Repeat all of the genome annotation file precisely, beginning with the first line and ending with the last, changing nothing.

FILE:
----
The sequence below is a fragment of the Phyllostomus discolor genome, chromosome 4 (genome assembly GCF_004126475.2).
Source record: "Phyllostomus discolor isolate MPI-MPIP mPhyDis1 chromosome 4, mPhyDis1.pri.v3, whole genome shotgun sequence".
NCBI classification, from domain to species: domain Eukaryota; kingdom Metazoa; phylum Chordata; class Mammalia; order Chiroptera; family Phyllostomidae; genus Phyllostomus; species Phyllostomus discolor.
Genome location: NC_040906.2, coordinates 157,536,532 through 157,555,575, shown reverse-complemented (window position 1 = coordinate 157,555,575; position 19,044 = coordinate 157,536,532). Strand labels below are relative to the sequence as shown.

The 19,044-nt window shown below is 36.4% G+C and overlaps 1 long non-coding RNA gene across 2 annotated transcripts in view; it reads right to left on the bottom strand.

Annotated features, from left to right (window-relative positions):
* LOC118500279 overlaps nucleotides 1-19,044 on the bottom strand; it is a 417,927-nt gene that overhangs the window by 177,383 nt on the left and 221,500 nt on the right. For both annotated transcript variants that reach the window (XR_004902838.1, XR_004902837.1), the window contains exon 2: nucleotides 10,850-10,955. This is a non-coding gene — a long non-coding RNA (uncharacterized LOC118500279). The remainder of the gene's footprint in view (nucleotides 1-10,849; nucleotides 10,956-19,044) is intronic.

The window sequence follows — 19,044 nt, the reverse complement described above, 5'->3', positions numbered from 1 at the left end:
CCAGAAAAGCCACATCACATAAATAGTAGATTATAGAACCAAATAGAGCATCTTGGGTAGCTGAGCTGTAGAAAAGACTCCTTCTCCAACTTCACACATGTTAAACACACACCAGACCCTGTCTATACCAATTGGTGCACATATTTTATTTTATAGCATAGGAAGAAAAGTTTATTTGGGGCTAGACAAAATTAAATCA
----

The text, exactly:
The sequence below is a fragment of the Phyllostomus discolor genome, chromosome 4 (genome assembly GCF_004126475.2).
Source record: "Phyllostomus discolor isolate MPI-MPIP mPhyDis1 chromosome 4, mPhyDis1.pri.v3, whole genome shotgun sequence".
NCBI classification, from domain to species: domain Eukaryota; kingdom Metazoa; phylum Chordata; class Mammalia; order Chiroptera; family Phyllostomidae; genus Phyllostomus; species Phyllostomus discolor.
Genome location: NC_040906.2, coordinates 157,536,532 through 157,555,575, shown reverse-complemented (window position 1 = coordinate 157,555,575; position 19,044 = coordinate 157,536,532). Strand labels below are relative to the sequence as shown.

The 19,044-nt window shown below is 36.4% G+C and overlaps 1 long non-coding RNA gene across 2 annotated transcripts in view; it reads right to left on the bottom strand.

Annotated features, from left to right (window-relative positions):
* LOC118500279 overlaps nucleotides 1-19,044 on the bottom strand; it is a 417,927-nt gene that overhangs the window by 177,383 nt on the left and 221,500 nt on the right. For both annotated transcript variants that reach the window (XR_004902838.1, XR_004902837.1), the window contains exon 2: nucleotides 10,850-10,955. This is a non-coding gene — a long non-coding RNA (uncharacterized LOC118500279). The remainder of the gene's footprint in view (nucleotides 1-10,849; nucleotides 10,956-19,044) is intronic.

The window sequence follows — 19,044 nt, the reverse complement described above, 5'->3', positions numbered from 1 at the left end:
CCAGAAAAGCCACATCACATAAATAGTAGATTATAGAACCAAATAGAGCATCTTGGGTAGCTGAGCTGTAGAAAAGACTCCTTCTCCAACTTCACACATGTTAAACACACACCAGACCCTGTCTATACCAATTGGTGCACATATTTTATTTTATAGCATAGGAAGAAAAGTTTATTTGGGGCTAGACAAAATTAAATCA